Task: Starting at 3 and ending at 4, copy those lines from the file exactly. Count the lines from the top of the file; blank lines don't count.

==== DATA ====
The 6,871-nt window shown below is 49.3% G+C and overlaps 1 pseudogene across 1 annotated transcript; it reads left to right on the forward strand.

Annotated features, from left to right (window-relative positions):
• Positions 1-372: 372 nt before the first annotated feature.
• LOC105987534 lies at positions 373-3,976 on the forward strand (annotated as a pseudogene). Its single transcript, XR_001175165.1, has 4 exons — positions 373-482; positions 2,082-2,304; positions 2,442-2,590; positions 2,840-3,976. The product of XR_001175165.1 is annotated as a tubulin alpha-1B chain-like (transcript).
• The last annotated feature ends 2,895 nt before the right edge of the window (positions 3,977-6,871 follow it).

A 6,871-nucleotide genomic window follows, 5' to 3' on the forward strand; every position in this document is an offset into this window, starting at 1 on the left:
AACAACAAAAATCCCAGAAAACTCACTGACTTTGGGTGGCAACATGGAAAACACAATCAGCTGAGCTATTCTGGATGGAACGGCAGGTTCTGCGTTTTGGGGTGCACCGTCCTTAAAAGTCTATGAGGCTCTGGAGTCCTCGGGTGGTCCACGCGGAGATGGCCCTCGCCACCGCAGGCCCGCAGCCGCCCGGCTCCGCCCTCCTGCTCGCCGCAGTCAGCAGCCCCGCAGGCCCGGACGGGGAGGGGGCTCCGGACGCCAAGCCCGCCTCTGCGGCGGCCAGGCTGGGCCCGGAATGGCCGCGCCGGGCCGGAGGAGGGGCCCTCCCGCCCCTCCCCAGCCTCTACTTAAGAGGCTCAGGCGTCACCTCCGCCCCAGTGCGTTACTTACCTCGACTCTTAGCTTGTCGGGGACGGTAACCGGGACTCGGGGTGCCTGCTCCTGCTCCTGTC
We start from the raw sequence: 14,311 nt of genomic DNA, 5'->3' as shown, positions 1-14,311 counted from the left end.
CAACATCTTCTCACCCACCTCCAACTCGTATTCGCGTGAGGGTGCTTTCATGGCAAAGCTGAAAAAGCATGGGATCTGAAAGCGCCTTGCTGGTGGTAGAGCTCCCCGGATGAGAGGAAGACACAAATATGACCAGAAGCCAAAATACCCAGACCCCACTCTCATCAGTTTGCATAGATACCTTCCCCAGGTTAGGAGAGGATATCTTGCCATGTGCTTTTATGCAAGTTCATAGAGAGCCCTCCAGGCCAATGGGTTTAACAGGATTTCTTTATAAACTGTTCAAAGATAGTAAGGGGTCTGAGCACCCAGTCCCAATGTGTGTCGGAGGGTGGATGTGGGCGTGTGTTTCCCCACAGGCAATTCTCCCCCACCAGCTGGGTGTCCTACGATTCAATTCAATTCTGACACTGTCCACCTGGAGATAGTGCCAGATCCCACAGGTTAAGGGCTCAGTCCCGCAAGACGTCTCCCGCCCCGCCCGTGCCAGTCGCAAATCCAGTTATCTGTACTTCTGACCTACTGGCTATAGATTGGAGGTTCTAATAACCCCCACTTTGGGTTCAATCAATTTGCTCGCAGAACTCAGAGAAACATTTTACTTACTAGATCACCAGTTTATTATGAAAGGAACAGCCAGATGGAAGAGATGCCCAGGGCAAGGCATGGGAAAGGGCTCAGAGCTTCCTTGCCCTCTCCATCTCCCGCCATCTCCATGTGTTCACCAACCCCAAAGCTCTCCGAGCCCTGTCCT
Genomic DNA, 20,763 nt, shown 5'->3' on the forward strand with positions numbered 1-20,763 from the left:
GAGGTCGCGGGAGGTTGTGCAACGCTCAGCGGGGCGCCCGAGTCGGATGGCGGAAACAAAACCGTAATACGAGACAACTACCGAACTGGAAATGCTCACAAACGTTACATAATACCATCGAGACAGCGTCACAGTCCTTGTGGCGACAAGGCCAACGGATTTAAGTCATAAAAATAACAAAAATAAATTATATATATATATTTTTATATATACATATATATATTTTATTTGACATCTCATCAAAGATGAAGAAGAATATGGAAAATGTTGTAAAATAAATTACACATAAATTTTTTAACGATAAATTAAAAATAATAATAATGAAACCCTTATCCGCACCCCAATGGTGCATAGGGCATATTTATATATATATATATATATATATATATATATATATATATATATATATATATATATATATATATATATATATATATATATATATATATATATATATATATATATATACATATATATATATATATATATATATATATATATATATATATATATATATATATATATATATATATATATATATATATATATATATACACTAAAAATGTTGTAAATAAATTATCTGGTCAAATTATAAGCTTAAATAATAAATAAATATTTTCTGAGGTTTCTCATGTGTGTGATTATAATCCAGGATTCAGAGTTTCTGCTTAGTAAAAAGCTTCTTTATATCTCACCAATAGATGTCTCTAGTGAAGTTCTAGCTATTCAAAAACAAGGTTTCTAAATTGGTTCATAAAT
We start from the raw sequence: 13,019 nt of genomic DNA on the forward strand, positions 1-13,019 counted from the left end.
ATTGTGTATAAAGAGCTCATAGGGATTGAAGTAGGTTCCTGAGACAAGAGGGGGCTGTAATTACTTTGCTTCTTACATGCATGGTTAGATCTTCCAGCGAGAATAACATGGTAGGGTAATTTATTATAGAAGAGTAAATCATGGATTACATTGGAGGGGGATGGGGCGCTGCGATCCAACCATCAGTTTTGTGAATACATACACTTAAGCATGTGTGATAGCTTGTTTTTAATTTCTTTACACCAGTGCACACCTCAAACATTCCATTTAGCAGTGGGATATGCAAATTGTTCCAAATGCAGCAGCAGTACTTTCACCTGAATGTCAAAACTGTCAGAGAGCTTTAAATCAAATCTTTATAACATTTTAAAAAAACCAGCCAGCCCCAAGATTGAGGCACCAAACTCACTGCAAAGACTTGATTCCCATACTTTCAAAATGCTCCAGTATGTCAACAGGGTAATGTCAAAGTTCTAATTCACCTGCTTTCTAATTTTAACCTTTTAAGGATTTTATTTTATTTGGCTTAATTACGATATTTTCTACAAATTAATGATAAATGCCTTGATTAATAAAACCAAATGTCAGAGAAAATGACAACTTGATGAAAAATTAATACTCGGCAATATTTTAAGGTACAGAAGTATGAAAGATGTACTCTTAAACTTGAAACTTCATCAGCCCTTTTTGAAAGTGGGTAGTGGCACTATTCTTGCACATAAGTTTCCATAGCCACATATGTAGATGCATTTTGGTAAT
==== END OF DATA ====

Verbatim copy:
• Positions 1-372: 372 nt before the first annotated feature.
• LOC105987534 lies at positions 373-3,976 on the forward strand (annotated as a pseudogene). Its single transcript, XR_001175165.1, has 4 exons — positions 373-482; positions 2,082-2,304; positions 2,442-2,590; positions 2,840-3,976. The product of XR_001175165.1 is annotated as a tubulin alpha-1B chain-like (transcript).